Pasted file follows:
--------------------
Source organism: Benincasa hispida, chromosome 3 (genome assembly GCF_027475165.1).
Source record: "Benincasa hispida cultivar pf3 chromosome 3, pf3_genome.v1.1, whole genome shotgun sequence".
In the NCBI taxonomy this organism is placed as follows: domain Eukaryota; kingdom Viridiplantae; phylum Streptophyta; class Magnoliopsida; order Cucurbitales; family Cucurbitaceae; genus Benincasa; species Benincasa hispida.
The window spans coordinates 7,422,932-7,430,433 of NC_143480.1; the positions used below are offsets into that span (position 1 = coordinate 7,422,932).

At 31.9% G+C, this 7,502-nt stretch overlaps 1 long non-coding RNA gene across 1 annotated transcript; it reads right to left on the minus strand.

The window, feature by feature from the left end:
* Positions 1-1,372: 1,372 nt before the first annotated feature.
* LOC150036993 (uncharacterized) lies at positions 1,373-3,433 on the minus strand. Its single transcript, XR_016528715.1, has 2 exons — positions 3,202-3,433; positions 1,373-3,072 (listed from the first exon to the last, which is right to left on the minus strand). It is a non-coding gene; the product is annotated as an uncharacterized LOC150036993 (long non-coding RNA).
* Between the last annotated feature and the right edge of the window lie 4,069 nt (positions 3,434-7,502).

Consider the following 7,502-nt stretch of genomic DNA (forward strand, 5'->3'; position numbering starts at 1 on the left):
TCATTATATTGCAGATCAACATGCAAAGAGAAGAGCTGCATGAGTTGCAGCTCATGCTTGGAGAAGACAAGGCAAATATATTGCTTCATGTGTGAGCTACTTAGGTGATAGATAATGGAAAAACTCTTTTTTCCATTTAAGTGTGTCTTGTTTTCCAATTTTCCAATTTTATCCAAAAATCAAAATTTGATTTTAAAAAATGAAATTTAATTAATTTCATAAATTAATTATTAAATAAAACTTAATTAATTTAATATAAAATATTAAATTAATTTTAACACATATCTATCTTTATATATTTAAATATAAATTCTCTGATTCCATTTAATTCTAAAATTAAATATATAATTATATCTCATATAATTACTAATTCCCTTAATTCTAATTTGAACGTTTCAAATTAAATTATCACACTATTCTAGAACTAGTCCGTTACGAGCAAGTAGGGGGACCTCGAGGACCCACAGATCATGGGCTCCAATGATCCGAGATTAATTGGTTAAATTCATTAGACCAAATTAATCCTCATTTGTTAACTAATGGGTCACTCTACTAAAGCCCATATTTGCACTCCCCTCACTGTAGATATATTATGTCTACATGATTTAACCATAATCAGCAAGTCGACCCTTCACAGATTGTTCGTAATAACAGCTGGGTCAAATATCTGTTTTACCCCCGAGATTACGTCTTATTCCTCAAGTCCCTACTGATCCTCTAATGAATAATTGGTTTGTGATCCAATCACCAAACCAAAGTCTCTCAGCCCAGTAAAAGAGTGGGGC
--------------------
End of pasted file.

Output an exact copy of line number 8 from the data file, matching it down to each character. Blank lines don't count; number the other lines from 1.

* LOC150036993 (uncharacterized) lies at positions 1,373-3,433 on the minus strand. Its single transcript, XR_016528715.1, has 2 exons — positions 3,202-3,433; positions 1,373-3,072 (listed from the first exon to the last, which is right to left on the minus strand). It is a non-coding gene; the product is annotated as an uncharacterized LOC150036993 (long non-coding RNA).